# Lecture 5. The Dual Cone and Dual Problem

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1 IE Lecture 5. The Dual Cone and Dual Problem

2 IE For a convex cone K, its dual cone is defined as K = {y x, y 0, x K}. The inner-product can be replaced by x T y if the coordinates of the vectors are given. Clearly, K is always a closed set, regardless if K is closed or not.

3 IE In light of the dual cone, the problem of finding a lower bound on the optimal value for the standard conic optimization problem can be done as follows. Introduce the Lagrangian multiplier y for the equality constraint b Ax = 0, and s for the conic constraint x K. The objective becomes c T x + y T (b Ax) s T x = y T b + (c A T y s) T x. This will be a lower bound on the optimal value whenever c A T y s = 0 and s K. The quest to find the best lower bound leads to the dual problem for the standard conic optimization problem: maximize subject to b T y A T y + s = c s K. (1)

4 IE As an example, for the standard SDP problem (primal), minimize subject to C X A i X = b i, i = 1,..., m X 0, its dual problem is in the form of maximize subject to m i=1 b iy i m i=1 y ia i + S = C S 0.

5 IE The so-called weak duality relationship is immediate, by the construction of the dual problem. This is shown in the next theorem. Theorem 1 Let x be feasible for the primal problem, and (y, s) be feasible to its dual. Then, b T y c T x. Moreover, if b T y = c T x then x T s = 0, and they are both optimal to their own respective problems. If a pair of primal-dual feasible solutions x and (y, s) both exist and they satisfy x T s = 0 then we call them a pair of complementary optimal solutions.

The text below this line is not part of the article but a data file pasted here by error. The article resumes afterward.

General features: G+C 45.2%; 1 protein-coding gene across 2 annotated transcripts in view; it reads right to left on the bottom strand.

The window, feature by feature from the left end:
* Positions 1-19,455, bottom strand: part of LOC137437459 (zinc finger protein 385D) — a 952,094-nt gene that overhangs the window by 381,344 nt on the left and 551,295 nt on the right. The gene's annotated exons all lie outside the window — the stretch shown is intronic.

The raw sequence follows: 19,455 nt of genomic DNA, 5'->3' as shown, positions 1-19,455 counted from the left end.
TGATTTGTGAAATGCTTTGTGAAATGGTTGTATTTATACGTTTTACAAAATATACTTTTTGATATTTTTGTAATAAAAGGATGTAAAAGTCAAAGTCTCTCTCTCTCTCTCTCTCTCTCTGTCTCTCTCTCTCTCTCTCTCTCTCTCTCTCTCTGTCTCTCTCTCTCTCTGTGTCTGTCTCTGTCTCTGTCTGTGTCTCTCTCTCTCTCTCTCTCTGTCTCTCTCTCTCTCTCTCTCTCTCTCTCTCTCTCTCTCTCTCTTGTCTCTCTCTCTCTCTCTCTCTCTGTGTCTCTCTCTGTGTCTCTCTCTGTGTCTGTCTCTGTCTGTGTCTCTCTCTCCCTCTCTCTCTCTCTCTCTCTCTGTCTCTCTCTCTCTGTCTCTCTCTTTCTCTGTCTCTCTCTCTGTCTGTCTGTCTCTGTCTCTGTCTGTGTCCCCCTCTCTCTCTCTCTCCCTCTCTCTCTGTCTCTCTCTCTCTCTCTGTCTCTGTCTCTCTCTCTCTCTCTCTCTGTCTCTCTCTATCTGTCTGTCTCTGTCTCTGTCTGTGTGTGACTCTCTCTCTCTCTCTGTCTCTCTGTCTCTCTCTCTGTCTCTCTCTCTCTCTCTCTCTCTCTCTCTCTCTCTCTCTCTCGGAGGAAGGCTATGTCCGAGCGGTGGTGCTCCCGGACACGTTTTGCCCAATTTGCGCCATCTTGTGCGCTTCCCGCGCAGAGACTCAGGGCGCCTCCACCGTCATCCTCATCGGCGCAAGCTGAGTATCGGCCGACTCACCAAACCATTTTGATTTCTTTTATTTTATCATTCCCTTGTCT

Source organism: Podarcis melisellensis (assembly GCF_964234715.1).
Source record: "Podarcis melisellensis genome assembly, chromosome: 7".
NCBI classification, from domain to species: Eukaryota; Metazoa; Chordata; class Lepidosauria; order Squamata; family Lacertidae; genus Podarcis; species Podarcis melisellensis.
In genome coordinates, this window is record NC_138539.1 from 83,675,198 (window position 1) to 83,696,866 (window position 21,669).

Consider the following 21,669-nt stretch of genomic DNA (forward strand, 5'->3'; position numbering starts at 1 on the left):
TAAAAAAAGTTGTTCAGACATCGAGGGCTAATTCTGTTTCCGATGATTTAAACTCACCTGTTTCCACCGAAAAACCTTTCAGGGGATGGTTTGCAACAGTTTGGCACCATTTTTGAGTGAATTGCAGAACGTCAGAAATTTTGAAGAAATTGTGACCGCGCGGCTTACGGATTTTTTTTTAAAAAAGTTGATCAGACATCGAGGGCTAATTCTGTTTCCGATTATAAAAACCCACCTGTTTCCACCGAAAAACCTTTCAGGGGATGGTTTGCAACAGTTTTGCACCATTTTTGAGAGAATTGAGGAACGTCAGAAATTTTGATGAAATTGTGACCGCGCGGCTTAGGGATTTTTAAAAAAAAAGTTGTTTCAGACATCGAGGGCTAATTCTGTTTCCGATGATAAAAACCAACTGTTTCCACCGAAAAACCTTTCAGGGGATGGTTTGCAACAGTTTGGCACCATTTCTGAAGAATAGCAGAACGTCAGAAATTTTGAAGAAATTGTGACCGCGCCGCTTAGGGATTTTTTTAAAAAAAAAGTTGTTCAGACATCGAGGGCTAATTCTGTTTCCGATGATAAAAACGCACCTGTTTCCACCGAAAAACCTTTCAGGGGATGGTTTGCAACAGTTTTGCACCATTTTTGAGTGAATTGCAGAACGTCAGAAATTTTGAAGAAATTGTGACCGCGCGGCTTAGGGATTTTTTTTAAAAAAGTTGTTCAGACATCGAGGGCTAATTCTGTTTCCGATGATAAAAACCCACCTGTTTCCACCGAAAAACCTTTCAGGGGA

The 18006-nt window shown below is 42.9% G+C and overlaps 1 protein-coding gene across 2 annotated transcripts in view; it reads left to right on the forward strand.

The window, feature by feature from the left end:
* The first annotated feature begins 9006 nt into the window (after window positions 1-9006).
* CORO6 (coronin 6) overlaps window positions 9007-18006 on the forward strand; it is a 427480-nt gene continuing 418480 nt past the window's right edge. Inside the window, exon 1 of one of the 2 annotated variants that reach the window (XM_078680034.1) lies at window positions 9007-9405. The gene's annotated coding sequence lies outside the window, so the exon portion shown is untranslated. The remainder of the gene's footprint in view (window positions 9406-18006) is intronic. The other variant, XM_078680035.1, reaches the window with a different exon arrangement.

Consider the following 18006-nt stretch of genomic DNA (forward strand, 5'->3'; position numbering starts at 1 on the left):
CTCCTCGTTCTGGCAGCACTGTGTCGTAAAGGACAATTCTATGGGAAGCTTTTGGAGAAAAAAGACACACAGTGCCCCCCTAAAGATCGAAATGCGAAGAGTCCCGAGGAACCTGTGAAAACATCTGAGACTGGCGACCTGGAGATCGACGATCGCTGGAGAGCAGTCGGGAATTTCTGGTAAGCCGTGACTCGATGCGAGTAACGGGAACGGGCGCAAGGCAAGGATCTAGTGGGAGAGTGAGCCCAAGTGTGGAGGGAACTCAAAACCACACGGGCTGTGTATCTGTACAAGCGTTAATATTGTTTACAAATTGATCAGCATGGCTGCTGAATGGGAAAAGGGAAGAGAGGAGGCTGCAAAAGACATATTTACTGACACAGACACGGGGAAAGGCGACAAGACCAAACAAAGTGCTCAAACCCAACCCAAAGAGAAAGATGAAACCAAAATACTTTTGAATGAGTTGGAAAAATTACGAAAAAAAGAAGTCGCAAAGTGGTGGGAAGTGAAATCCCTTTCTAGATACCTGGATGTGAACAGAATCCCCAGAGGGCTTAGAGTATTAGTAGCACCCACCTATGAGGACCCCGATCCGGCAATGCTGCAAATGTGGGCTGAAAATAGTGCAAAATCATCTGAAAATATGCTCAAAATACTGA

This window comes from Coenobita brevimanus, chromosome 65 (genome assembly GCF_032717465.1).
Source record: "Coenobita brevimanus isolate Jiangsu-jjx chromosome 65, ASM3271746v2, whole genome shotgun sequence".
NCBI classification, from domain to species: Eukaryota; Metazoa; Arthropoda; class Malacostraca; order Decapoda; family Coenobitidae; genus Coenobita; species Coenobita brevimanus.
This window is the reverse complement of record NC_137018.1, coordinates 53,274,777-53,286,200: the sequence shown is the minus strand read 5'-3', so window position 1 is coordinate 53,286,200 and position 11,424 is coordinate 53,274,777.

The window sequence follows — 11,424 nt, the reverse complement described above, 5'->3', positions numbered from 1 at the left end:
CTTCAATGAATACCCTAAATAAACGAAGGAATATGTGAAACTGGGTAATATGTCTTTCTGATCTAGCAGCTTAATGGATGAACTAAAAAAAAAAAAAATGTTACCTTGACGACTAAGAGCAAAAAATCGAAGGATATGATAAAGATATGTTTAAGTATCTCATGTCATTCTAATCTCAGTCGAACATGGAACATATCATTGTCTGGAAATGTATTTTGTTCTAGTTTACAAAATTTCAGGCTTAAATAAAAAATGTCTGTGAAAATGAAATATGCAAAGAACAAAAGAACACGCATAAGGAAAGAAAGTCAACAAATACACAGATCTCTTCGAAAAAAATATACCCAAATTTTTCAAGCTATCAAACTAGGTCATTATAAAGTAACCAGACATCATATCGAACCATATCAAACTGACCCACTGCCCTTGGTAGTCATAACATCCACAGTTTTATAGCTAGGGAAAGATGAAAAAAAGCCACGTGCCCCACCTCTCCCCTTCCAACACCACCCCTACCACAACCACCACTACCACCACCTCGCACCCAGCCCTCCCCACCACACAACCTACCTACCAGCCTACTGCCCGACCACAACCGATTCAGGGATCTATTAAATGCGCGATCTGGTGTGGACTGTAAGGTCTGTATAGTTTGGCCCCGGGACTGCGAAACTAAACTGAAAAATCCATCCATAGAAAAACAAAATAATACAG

6 IE A very useful theorem is the following. Theorem 2 Let x be feasible for the primal problem, and (y, s) be feasible to its dual, and x int K and s int K. Then, the sets of optimal solutions for both problems are nonempty and compact, and any pair of primal-dual optimal solutions will be complementary to each other.

7 IE Let us take some moments to study the structures of the dual cones. Let us start with the topological structures. If rel (K) is denoted as the relative interior of K, then (rel (K)) = K. Let the summation of two sets A and B be A + B = {z z = x + y with x A, y B}. It is clear that the sum of two convex sets remains convex. However, the sum of two closed convex sets may not be closed any more.

8 IE Example 1 The set R SOC(3) is convex but not closed. For instance, the point (0, 1, 0) T is not in the set, but it is in the closure of the set, since for any ϵ > 0, we may write 1 ϵ 1 = 1 1 ϵ ϵ ϵ 1, 0 1 where the second term is in SOC(3). 1 ϵ